But there is a flipside to this active/passive distortion within asset classes. What about looking at active management across asset classes? How many funds compete to dynamically allocate across asset classes using a global opportunity set? The answer is virtually none in the traditional asset management space. The only major group of investors that allocate across asset classes dynamically to manage risk are either macro or systematic hedge funds – a group that we shall see has enjoyed strong success. Why are there so few dynamic asset allocation funds? The answer is that the vast majority of pension funds, institutions, and financial advisors are instructed to follow a fixed policy mix that allows little room for variation. While the majority of within-asset class managers are active, the majority of across-asset (or asset allocation) managers are passive – this creates substantial opportunities.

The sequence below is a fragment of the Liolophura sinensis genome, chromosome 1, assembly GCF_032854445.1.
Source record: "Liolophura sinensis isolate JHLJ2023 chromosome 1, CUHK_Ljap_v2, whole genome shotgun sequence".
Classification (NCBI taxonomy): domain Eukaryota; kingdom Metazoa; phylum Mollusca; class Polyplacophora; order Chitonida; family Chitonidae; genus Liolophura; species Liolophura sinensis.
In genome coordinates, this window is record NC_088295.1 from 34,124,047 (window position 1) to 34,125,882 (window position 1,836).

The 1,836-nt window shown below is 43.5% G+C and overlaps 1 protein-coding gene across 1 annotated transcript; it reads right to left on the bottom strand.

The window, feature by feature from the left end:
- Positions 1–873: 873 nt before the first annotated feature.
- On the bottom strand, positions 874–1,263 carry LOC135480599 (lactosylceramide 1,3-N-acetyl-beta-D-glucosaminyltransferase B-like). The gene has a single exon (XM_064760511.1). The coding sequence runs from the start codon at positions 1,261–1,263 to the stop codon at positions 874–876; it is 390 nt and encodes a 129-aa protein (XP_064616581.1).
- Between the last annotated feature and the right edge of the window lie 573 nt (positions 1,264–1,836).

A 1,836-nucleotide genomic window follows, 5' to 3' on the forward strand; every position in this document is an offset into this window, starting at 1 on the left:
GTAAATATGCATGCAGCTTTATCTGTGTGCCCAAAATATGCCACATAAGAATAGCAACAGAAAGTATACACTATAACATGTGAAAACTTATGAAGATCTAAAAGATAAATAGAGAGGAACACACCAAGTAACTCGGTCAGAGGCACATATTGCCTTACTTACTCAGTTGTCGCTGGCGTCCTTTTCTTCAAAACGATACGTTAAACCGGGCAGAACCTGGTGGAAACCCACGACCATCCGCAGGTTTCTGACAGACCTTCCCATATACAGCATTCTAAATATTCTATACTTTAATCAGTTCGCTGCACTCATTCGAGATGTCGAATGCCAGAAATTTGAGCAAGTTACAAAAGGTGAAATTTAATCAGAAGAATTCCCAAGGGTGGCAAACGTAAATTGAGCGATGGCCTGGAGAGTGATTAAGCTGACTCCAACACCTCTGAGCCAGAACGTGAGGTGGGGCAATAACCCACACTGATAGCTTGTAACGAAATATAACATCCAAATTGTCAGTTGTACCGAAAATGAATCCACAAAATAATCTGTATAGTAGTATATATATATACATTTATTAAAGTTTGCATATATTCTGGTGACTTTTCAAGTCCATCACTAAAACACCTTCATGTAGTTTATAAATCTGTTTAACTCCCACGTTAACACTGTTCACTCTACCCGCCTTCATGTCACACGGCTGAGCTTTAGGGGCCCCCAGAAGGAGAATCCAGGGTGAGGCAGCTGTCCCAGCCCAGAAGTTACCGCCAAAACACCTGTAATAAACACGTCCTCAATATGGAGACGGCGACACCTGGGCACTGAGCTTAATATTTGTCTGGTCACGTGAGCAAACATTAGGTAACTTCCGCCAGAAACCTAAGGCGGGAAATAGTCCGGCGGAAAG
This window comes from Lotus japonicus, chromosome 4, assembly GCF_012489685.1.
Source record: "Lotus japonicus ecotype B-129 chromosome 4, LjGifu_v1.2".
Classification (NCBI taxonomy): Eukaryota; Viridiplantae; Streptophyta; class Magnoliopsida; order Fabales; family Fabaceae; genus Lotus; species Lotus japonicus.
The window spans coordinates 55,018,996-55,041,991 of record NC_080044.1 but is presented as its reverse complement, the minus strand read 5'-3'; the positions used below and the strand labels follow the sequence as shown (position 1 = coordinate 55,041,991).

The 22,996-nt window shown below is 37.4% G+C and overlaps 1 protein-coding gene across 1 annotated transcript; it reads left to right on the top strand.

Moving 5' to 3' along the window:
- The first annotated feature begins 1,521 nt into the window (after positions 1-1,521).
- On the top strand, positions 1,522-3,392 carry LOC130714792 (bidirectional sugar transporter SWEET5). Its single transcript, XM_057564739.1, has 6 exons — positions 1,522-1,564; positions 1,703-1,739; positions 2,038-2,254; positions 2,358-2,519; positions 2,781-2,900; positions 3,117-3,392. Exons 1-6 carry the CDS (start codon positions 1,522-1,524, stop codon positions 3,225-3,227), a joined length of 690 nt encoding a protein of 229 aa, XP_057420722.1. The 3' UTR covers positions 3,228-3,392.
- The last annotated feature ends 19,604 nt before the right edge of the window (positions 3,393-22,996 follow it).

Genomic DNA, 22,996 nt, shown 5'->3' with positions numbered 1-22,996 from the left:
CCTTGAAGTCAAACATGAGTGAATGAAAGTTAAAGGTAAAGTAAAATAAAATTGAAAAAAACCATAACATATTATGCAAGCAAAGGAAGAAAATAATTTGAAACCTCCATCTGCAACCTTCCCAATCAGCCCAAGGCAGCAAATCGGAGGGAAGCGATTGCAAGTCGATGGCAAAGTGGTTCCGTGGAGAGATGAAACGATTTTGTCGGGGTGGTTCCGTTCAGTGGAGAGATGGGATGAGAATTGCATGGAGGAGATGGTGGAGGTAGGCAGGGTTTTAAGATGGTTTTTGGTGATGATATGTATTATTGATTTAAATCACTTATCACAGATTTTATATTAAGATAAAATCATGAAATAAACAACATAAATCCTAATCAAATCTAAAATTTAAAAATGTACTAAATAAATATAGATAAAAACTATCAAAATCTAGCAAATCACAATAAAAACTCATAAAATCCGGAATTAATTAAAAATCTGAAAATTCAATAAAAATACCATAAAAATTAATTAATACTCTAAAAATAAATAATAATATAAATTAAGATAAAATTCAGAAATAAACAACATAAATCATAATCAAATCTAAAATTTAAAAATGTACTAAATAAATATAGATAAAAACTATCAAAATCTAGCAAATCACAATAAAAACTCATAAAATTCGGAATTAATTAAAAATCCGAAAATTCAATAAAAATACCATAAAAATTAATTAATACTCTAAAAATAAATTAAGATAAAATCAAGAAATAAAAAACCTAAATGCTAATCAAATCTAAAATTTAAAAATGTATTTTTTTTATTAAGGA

Most financial advisors are passive with respect to their asset allocation and active with respect to using active managers to add value within either equities or bonds. This is exactly the opposite approach that one should take. A sound investment policy should utilize a dynamic asset allocation approach across asset classes and more passive approach within asset classes by using low-cost index funds. Paul Samuelson was a Nobel Prize winner and one of the fathers of the EMH. Samuelson emphasized that the markets are likely to be macro-inefficient, and as a result, favorable for active management across asset classes. In contrast, markets are highly micro-efficient – unfavorable for active management within asset classes. This bodes well for a dynamic asset allocation approach, but picking the best stocks is more likely to be a futile exercise. Jung and Shiller (2005) show that Samuelson’s assertions are backed up by the research – stock picking is hard, but a macro approach that looks at allocating across broad asset classes offers considerable opportunity.